At the same moment, Hansel and his partner Theo have just discovered the body of a young woman lying in the snow. The sadist killings have begun again, after all these years! Naturally, the von Klaus family falls under suspicion; but the younger man wasn’t anywhere near the area yet, and the older brother seems to have a solid alibi. Inspector Borowsky (Georges Rollin) seems unable to make any progress figuring out the killing, but he has soon gets help from a journalist named Karl Steiner. Steiner writes for a rag called “Maidens and Murder”, but in spite of the lurid name of his magazine he’s much cleverer than Borowsky… and much less bound by the rules of investigation.

La Mano de un Hombre Muerto could have been much better. If it had been filmed with a little more attention to style, it could have eclipsed even Mario Bava’s The Evil Eye as the seminal proto-giallo. As it is, the script — written for the most part by Pío Ballesteros (Vampiresas 1930) — is heavy on talk, and light on actual action. When something does happen, for the most part the results still aren’t very interesting… for examle, when a character goes to see the police, the camera insists on following her from her door, all the way across the square, down a long alley, and finally to the door of the police station; then, when she comes back, the camera follows her again every step of the way. Now, all the while, she’s being stalked by a black-clad killer, and this would have been the point of the same sequence had it been shot by, say, Bava. But in Franco’s film, there’s so little attention paid to the waiting killer that there’s never any real sense of suspense.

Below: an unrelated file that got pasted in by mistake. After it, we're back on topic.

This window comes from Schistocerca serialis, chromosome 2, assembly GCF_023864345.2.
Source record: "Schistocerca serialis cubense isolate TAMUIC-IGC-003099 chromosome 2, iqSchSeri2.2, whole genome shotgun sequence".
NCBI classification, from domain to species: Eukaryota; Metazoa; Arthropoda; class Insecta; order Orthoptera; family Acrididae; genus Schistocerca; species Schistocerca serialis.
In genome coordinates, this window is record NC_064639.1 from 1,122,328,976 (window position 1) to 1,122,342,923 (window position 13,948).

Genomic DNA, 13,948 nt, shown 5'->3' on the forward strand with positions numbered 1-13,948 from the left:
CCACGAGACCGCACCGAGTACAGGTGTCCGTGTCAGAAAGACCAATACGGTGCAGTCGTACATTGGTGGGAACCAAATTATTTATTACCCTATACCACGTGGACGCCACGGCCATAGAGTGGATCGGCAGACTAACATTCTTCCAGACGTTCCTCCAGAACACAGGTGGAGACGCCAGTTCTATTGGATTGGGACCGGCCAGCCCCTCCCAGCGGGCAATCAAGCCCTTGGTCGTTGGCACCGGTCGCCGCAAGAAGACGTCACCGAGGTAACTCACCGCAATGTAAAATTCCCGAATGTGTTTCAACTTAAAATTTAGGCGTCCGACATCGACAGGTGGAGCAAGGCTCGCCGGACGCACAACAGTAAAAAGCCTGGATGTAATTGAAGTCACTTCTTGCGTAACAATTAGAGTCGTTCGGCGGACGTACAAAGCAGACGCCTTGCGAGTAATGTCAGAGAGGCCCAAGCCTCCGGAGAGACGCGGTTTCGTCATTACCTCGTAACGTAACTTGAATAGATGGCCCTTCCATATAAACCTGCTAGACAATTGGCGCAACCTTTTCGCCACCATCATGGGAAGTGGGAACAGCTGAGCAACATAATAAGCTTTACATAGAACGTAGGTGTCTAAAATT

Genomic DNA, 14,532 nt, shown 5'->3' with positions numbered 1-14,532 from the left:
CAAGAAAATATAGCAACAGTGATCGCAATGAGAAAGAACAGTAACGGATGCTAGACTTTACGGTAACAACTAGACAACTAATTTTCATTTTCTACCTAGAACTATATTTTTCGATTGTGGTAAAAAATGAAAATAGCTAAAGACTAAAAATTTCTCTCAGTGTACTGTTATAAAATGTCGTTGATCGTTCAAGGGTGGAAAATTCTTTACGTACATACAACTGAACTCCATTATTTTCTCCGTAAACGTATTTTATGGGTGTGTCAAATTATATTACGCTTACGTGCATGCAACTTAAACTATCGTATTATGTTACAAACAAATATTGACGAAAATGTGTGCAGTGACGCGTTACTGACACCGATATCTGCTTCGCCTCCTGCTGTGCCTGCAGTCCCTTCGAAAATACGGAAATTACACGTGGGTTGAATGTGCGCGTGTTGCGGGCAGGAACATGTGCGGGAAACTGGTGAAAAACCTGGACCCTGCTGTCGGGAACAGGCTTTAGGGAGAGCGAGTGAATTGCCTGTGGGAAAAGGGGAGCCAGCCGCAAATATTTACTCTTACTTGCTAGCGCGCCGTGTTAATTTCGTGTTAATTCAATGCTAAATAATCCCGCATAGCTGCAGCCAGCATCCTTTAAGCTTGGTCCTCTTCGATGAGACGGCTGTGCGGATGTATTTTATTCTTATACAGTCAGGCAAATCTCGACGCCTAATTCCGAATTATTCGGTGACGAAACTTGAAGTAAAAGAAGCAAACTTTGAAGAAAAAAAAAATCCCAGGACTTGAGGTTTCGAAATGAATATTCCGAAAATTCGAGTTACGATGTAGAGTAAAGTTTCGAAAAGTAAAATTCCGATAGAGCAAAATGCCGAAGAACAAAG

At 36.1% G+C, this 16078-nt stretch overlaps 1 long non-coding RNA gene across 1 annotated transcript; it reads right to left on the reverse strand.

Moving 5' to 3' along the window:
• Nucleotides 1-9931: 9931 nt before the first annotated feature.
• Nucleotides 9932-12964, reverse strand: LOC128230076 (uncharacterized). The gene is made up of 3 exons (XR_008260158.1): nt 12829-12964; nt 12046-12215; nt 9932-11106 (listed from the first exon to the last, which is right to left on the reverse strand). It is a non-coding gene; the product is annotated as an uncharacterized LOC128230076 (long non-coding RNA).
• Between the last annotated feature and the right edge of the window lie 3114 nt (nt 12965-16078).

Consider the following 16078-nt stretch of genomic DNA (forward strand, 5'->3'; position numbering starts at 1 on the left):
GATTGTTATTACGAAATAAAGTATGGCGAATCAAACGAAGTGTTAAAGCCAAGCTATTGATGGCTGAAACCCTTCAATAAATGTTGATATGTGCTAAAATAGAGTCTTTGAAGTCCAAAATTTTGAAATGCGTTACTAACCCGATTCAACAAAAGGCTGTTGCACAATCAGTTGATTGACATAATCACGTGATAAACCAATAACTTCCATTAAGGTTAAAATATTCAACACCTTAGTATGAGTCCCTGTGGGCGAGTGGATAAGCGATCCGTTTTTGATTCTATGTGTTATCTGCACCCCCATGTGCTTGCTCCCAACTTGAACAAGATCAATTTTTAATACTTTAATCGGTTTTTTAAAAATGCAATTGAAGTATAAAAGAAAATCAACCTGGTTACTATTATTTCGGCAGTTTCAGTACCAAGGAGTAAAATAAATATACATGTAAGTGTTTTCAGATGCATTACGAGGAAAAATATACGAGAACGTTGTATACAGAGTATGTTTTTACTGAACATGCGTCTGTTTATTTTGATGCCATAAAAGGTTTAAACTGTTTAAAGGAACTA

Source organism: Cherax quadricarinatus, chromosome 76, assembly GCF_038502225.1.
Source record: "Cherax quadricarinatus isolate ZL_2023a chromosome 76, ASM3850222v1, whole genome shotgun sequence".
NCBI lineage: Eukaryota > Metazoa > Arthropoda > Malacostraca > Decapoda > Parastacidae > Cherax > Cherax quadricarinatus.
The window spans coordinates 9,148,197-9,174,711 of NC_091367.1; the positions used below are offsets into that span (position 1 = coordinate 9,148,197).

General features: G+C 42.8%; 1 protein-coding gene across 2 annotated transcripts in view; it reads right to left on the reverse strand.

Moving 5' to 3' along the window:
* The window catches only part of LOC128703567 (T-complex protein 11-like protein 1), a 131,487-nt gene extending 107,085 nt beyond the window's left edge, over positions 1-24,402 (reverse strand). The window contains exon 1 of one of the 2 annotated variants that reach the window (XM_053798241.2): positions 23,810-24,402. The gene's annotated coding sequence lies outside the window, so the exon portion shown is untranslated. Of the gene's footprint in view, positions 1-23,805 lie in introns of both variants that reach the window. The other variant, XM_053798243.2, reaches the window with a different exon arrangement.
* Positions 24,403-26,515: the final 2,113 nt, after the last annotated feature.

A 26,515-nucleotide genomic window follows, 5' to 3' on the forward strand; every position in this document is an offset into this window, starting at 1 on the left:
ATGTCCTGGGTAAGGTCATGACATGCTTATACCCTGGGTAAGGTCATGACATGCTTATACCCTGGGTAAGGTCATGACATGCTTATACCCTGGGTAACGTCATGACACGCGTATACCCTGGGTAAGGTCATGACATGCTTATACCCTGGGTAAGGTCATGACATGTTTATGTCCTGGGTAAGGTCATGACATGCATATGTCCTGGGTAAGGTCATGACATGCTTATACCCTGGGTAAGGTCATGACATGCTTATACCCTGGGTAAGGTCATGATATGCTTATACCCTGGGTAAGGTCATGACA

The movie really only springs to life at a couple of points: there’s a moderately suspenseful episode in which the killer, foiled at the last moment, runs through the shadowy streets of Höfen with a growing crowd of villagers behind him. Miraculously staying a step ahead of his pursuers, he tries to shake them off by running through the swampy woods. The villagers pick up torches — yes, torches! It makes sense under the circumstances — and follow him, but stop when they see him disappear into the cemetery. Beyond those gates the villagers will not go. Karl Steiner is with them, however, and he insists the killer is no ghost. He plunges into the cemetery… only to see the killer apparently disappear into one of the tombs. The name on the mausoleum? Von Klaus.

Best of all is a torture sequence that pops up near the end. The killer first arouses, then flogs and kills a naked young girl. Up to this point, the story has only been hinting at its potential to be disturbing. Suddenly, with this sequence, it commits itself to the sort of giallo-esque mayhem it’s been promising all along. The music and the photography suit the action perfectly, though they seem out-of-place compared to the staid setup we’ve have in the movie so far. Here, too, we have the mad killer realizing for the first time that he really is the killer. He achieves this moment of self-awareness because at that moment, for the first time, his compulsion has driven him to kill someone he really cares about. If only the rest of the movie lived up to this one fervid scene!